Furthermore, the fact that Dr. Jiunta, Shields' treating physician, would apparently adopt this medical course of treatment for his patient, the surgical removal of his foot and leg below the knee, casts substantial doubt upon the ALJ's original conclusion that this medical treating course opinion was "contrary to the objective findings and diagnostic testing of the record as a whole, which were moderate at worst." (Tr. 17.) By any standard, amputation cannot be characterized as a "mediate" course of treatment. The ALJ, therefore, should be entitled to reconsider this aspect of its prior ruling in the light of this dramatic new information.

Moreover, we find that this new medical information cannot simply be dismissed as "evidence of a later-acquired disability or of the subsequent deterioration of the previously non-disabling condition. See Ward v. Schweiker , 686 F.2d 762, 765 (9th Cir.1982)." Szubak v. Sec'y of Health & Human Servs. , 745 F.2d 831, 833 (3d Cir. 1984). In this regard, we note that a January 2012 medical report from Dr. Jiunta, (Doc. 9-1.), which was also apparently not considered by the ALJ in reaching this initial decision, specifically asserts that the severe chronic foot pain which now appears to have led to the difficult decision to amputate Shields' foot has continued unabated since 2005. Given Dr. Jiunta's report, which expressly ties this new medical development to Shields' longstanding foot injury, this additional, new evidence meets §405(g)'s "implicit materiality requirement... that the new evidence relate to the time period for which benefits were denied...." Szubak v. Sec'y of Health & Human Servs. , 745 F.2d 831, 833 (3d Cir. 1984). Therefore, a remand of this case is appropriate here.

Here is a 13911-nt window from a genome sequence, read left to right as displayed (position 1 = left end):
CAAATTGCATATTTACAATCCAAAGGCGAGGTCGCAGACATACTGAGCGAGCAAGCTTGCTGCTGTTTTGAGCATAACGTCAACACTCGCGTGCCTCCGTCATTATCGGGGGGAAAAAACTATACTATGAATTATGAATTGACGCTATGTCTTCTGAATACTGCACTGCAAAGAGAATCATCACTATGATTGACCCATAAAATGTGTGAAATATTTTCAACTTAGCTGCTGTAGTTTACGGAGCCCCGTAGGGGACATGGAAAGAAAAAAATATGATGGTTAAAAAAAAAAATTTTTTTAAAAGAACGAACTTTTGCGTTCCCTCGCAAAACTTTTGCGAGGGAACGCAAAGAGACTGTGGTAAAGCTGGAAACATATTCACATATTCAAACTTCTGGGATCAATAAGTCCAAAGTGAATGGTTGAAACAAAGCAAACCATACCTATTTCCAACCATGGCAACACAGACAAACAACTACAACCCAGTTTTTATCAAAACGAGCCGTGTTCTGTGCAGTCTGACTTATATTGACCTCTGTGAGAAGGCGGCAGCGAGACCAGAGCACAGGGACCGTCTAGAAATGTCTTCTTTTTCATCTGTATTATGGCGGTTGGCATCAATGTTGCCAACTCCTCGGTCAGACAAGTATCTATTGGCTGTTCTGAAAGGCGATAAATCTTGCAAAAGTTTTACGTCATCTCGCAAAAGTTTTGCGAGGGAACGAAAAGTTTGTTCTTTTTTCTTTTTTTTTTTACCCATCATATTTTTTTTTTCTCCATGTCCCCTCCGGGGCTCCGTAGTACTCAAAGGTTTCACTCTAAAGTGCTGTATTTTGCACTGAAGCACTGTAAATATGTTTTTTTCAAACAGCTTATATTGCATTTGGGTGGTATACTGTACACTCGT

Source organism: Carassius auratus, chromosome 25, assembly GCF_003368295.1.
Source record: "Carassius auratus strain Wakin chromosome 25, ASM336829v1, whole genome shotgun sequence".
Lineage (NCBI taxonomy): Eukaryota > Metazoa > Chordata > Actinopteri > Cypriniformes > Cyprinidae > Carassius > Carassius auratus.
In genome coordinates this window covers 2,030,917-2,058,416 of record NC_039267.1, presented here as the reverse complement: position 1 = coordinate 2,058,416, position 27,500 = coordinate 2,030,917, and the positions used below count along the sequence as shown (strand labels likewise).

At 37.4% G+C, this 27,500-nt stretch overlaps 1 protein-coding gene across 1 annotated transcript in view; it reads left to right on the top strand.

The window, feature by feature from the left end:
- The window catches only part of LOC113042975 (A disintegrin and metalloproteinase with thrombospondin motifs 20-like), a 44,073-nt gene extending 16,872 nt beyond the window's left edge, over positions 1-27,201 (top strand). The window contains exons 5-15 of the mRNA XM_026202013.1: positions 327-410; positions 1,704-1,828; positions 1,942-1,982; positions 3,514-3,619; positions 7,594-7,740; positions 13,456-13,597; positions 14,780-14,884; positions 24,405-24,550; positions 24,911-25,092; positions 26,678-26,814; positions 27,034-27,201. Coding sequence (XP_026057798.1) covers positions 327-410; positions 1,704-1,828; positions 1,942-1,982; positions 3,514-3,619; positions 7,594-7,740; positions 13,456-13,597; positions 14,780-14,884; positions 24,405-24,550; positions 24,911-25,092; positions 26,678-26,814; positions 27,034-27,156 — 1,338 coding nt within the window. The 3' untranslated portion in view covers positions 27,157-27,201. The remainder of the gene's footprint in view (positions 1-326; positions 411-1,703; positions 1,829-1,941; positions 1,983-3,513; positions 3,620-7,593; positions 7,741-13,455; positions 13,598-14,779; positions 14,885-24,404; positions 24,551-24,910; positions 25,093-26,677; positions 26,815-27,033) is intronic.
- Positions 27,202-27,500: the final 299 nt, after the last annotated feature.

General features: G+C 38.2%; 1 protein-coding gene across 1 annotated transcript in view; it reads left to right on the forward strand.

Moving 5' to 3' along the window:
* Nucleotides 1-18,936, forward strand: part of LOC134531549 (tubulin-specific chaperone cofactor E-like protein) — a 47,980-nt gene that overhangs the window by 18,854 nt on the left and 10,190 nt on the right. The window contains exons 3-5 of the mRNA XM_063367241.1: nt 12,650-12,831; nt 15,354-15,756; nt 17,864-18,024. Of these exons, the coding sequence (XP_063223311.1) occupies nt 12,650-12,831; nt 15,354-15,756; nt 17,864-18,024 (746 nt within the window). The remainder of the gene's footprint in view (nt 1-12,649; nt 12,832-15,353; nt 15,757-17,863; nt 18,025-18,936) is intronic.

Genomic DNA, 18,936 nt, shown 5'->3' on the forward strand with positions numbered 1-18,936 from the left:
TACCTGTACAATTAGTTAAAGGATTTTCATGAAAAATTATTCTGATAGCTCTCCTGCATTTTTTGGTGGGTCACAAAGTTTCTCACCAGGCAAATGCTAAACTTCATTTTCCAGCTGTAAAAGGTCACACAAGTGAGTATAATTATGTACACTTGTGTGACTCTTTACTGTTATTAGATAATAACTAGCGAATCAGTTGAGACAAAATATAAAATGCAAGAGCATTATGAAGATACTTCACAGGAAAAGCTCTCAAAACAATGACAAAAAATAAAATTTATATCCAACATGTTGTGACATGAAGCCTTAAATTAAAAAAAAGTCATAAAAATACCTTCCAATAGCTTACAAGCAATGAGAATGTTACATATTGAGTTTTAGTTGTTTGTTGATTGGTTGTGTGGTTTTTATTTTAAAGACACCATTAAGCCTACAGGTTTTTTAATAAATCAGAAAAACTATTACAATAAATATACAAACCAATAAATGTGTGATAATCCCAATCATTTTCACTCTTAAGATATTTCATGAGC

IV. Conclusion

Since all of the criteria for a sentence six remand of this matter are fully met in this case, we will REMAND this case for reconsideration by the Commissioner and IT IS FURTHER ORDERED THAT judgment be entered in favor of the plaintiff and the case marked closed.

An order consistent with this memorandum will be entered separately.